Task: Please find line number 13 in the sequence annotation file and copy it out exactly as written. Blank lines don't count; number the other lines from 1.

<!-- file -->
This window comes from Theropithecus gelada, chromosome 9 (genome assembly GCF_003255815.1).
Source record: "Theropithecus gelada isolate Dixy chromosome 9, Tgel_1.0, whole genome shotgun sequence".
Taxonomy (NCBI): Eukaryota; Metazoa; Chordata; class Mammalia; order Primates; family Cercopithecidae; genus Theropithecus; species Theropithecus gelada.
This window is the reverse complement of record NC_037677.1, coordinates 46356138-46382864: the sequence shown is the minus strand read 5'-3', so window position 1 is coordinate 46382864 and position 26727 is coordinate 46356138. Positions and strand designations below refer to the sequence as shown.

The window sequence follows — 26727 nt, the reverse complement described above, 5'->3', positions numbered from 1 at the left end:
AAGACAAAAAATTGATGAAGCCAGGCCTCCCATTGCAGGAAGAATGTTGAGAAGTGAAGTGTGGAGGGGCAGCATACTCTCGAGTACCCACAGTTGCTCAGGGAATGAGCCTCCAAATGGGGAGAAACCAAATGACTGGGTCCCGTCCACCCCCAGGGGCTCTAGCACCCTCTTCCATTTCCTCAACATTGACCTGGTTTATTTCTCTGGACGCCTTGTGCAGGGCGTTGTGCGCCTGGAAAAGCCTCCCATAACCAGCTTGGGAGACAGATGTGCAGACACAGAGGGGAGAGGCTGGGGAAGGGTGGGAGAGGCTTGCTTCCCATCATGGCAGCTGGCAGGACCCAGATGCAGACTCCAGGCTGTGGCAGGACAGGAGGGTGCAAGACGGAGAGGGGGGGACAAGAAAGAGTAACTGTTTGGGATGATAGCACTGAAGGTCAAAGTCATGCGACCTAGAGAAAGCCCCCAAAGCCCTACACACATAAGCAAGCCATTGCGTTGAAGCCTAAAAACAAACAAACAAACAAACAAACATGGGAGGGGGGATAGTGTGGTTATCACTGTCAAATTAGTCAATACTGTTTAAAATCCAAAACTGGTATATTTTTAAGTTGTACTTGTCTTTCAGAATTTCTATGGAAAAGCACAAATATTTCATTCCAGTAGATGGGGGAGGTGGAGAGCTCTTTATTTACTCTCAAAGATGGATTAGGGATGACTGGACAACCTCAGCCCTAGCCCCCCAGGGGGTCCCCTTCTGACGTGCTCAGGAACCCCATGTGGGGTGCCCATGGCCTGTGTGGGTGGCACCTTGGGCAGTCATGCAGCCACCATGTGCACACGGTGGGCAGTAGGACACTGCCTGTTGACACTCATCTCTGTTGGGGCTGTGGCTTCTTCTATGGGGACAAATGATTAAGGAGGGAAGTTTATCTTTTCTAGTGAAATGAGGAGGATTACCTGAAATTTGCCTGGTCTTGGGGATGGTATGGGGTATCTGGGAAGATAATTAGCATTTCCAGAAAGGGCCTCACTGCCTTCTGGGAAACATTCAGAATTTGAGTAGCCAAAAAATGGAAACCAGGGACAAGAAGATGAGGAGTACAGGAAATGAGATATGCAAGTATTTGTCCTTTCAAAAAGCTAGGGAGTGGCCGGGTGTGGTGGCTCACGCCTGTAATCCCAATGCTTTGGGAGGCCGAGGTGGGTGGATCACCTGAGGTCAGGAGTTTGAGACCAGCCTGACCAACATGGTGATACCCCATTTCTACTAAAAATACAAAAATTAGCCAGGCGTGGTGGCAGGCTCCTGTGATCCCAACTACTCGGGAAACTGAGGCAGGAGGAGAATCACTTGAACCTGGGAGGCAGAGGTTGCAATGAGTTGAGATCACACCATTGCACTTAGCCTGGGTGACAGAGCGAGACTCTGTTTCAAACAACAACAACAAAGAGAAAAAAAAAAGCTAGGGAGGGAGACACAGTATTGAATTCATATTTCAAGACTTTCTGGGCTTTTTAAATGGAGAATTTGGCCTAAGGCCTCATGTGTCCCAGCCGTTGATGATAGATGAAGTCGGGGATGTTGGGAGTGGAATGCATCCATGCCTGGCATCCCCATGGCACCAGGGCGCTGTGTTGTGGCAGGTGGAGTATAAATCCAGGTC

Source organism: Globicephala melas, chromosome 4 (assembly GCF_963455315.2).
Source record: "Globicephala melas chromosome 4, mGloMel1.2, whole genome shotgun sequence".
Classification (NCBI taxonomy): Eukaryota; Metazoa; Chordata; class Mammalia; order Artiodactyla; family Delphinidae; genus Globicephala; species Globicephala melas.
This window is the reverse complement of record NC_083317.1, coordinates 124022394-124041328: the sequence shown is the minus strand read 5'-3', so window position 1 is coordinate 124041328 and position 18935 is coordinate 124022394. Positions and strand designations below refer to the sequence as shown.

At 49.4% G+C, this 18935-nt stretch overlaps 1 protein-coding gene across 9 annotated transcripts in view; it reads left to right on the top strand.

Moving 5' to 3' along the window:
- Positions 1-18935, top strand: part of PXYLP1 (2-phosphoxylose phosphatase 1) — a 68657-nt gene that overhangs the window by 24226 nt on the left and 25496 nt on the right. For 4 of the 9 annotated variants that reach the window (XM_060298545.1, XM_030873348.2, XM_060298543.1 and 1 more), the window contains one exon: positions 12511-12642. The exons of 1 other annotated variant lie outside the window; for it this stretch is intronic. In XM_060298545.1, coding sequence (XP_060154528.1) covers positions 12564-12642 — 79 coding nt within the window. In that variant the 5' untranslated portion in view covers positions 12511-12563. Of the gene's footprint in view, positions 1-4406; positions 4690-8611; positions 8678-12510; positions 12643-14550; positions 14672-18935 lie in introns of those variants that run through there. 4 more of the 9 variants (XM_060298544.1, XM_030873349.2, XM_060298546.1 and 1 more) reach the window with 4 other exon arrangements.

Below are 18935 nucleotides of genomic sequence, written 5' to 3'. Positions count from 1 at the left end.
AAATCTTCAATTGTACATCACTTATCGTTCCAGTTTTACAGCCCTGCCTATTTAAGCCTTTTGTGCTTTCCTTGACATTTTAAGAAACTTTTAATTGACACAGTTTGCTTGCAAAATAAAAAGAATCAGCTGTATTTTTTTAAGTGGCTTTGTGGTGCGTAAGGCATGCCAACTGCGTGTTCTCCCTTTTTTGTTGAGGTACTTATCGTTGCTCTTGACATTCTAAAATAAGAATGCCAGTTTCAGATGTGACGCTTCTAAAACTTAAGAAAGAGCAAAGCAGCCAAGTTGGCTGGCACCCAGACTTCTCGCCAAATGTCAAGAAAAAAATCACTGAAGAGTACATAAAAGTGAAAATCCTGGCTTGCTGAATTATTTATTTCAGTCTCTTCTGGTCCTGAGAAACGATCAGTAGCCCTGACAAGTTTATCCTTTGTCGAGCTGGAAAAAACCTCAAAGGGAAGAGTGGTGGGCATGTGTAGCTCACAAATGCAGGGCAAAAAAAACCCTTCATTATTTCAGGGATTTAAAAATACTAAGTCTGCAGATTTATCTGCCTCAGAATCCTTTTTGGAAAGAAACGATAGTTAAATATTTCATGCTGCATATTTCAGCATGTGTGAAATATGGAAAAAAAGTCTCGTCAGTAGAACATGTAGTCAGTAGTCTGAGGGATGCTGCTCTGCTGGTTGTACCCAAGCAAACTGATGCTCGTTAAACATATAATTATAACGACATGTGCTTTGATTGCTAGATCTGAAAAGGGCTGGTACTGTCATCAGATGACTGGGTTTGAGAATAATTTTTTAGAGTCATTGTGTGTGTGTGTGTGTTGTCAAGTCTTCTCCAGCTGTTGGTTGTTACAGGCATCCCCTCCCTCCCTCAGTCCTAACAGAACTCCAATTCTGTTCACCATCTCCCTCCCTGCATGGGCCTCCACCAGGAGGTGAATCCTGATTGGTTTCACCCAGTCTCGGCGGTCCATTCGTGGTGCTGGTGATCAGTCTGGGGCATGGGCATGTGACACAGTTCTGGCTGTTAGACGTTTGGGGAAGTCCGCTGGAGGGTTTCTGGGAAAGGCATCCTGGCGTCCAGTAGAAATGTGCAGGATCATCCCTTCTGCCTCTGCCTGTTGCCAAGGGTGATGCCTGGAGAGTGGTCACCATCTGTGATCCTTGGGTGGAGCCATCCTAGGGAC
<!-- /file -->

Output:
- Positions 1-18935, top strand: part of PXYLP1 (2-phosphoxylose phosphatase 1) — a 68657-nt gene that overhangs the window by 24226 nt on the left and 25496 nt on the right. For 4 of the 9 annotated variants that reach the window (XM_060298545.1, XM_030873348.2, XM_060298543.1 and 1 more), the window contains one exon: positions 12511-12642. The exons of 1 other annotated variant lie outside the window; for it this stretch is intronic. In XM_060298545.1, coding sequence (XP_060154528.1) covers positions 12564-12642 — 79 coding nt within the window. In that variant the 5' untranslated portion in view covers positions 12511-12563. Of the gene's footprint in view, positions 1-4406; positions 4690-8611; positions 8678-12510; positions 12643-14550; positions 14672-18935 lie in introns of those variants that run through there. 4 more of the 9 variants (XM_060298544.1, XM_030873349.2, XM_060298546.1 and 1 more) reach the window with 4 other exon arrangements.